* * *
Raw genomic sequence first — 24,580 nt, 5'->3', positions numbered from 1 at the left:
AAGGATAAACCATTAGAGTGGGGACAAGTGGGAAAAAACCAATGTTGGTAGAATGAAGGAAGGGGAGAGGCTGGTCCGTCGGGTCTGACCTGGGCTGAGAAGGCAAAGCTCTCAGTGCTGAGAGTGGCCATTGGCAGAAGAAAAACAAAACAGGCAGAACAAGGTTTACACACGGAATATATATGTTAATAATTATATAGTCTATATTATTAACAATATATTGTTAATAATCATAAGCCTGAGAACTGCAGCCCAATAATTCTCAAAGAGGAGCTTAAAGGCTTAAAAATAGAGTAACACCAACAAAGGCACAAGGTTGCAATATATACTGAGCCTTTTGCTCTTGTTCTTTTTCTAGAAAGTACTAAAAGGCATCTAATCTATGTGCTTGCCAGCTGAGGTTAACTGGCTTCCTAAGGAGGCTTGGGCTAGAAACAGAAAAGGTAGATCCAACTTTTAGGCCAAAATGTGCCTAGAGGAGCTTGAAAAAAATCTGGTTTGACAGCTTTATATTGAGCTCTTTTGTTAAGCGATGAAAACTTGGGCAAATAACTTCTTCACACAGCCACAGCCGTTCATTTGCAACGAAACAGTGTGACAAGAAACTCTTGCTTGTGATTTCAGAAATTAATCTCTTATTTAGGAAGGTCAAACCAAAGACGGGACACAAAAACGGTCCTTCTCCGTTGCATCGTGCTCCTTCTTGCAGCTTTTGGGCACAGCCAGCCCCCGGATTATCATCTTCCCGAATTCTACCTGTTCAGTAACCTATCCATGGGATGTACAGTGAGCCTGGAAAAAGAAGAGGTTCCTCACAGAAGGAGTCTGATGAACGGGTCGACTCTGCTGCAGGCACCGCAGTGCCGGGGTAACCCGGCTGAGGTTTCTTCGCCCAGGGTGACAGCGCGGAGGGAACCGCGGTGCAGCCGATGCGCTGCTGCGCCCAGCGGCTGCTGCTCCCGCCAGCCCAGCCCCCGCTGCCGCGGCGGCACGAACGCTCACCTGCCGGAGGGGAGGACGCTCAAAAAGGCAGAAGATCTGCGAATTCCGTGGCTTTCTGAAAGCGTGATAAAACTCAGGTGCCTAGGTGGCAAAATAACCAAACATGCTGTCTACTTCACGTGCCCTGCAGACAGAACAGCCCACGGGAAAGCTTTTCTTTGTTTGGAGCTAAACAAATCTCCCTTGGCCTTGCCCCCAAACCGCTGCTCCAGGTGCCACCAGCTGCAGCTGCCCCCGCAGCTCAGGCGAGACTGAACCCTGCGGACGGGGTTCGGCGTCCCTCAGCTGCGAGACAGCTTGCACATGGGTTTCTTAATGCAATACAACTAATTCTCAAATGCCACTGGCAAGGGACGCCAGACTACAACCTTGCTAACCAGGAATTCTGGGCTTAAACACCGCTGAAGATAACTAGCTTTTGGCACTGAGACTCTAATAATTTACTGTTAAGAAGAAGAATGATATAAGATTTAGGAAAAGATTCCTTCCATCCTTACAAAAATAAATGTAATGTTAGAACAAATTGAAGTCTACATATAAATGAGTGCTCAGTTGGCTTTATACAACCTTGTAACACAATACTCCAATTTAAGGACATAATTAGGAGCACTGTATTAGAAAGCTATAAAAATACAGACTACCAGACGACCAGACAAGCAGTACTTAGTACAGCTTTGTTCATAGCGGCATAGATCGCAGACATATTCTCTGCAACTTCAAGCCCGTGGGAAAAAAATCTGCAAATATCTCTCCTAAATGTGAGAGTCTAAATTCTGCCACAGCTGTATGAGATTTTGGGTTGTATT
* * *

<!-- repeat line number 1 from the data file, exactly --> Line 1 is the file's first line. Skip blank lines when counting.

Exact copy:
Raw genomic sequence first — 24,580 nt, 5'->3', positions numbered from 1 at the left: